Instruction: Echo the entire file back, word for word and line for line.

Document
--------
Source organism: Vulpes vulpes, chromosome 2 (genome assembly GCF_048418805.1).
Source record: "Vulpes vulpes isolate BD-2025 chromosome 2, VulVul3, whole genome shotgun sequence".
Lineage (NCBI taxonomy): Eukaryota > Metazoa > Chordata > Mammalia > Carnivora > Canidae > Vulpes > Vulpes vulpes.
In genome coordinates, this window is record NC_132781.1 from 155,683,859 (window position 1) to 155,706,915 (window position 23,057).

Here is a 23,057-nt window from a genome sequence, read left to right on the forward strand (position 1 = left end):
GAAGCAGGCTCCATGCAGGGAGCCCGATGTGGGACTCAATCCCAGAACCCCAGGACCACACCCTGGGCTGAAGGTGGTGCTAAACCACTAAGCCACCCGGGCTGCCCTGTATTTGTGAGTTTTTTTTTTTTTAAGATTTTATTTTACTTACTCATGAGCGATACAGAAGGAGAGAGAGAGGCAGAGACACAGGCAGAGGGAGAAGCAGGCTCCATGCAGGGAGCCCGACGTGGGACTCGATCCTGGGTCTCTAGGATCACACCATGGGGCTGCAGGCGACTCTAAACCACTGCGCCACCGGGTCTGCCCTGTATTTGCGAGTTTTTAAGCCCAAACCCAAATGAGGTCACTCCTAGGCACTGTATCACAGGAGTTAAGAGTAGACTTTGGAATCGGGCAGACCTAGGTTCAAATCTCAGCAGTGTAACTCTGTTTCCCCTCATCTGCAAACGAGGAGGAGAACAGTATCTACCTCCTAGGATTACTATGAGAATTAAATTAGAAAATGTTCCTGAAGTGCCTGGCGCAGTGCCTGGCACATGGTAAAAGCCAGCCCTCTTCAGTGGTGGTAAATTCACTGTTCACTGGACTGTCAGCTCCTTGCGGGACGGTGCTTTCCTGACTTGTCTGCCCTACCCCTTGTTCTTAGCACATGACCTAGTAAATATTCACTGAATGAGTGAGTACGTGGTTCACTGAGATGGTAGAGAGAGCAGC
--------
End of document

Source organism: Vulpes vulpes, chromosome 2 (genome assembly GCF_048418805.1).
Source record: "Vulpes vulpes isolate BD-2025 chromosome 2, VulVul3, whole genome shotgun sequence".
Lineage (NCBI taxonomy): Eukaryota > Metazoa > Chordata > Mammalia > Carnivora > Canidae > Vulpes > Vulpes vulpes.
In genome coordinates, this window is record NC_132781.1 from 155,683,859 (window position 1) to 155,706,915 (window position 23,057).

Here is a 23,057-nt window from a genome sequence, read left to right on the forward strand (position 1 = left end):
GAAGCAGGCTCCATGCAGGGAGCCCGATGTGGGACTCAATCCCAGAACCCCAGGACCACACCCTGGGCTGAAGGTGGTGCTAAACCACTAAGCCACCCGGGCTGCCCTGTATTTGTGAGTTTTTTTTTTTTTAAGATTTTATTTTACTTACTCATGAGCGATACAGAAGGAGAGAGAGAGGCAGAGACACAGGCAGAGGGAGAAGCAGGCTCCATGCAGGGAGCCCGACGTGGGACTCGATCCTGGGTCTCTAGGATCACACCATGGGGCTGCAGGCGACTCTAAACCACTGCGCCACCGGGTCTGCCCTGTATTTGCGAGTTTTTAAGCCCAAACCCAAATGAGGTCACTCCTAGGCACTGTATCACAGGAGTTAAGAGTAGACTTTGGAATCGGGCAGACCTAGGTTCAAATCTCAGCAGTGTAACTCTGTTTCCCCTCATCTGCAAACGAGGAGGAGAACAGTATCTACCTCCTAGGATTACTATGAGAATTAAATTAGAAAATGTTCCTGAAGTGCCTGGCGCAGTGCCTGGCACATGGTAAAAGCCAGCCCTCTTCAGTGGTGGTAAATTCACTGTTCACTGGACTGTCAGCTCCTTGCGGGACGGTGCTTTCCTGACTTGTCTGCCCTACCCCTTGTTCTTAGCACATGACCTAGTAAATATTCACTGAATGAGTGAGTACGTGGTTCACTGAGATGGTAGAGAGAGCAGC